Power used (watts) is determined by the voltage times the amperage.

So 9.4 amps X 12 volts = 112.8 watts

whereas 1.38 amps X 110 volts X .74 = 112.3 watts

[.74 is a constant which must be used because of the alternating current is not at 110 volts all the time.

therefore the two modes are actually identical!
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Old 10-22-2008, 06:02 PM   #10
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Okay, so the 3-way refrigerators are equally inefficient on either 12v or 110v. I wasn't sure about that, so I didn't want to say it, but it makes sense. Thanks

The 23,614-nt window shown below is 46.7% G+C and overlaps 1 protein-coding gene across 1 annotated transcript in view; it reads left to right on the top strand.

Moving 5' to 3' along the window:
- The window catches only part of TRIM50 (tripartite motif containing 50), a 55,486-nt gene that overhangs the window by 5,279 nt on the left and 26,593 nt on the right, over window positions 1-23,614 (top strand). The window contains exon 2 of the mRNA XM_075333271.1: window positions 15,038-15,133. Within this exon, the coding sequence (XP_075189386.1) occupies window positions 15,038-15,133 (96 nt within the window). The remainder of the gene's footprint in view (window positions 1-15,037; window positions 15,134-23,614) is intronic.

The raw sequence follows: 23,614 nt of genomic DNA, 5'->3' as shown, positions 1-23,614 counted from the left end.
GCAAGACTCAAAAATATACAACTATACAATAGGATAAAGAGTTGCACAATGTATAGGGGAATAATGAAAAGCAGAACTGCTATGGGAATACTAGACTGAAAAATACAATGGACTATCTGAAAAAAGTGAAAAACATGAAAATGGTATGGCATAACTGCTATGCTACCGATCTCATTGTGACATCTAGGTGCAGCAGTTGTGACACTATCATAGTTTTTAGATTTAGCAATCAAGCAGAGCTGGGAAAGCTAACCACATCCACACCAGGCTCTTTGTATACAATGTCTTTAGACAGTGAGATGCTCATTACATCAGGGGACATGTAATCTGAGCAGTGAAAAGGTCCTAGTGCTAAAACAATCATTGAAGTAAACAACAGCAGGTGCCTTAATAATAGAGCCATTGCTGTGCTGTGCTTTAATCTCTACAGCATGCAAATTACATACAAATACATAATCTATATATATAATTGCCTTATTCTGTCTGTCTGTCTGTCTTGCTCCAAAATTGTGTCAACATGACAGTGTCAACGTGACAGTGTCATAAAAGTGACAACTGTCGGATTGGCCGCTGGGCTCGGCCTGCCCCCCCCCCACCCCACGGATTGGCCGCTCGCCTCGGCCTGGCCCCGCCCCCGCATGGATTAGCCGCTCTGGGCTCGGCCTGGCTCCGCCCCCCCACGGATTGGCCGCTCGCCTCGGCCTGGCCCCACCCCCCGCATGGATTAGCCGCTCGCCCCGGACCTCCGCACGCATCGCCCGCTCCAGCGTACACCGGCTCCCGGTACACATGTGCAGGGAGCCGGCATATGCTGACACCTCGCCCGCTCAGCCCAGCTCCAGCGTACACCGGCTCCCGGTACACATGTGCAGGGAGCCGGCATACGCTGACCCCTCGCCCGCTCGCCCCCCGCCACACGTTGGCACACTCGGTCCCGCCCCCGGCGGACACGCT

The upshot of what I read was to go ahead nad get a 3-way if you planned to use the propane functionality; but if you plan to use the electric then you'd be using much less electricity if you had a dedicated electric refrigerator (with a compressor).
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Old 10-22-2008, 06:10 PM   #11
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Power used (watts) is determined by the voltage times the amperage.

So 9.4 amps X 12 volts = 112.8 watts

whereas 1.38 amps X 110 volts X .74 = 112.3 watts

[.74 is a constant which must be used because of the alternating current is not at 110 volts all the time.

therefore the two modes are actually identical!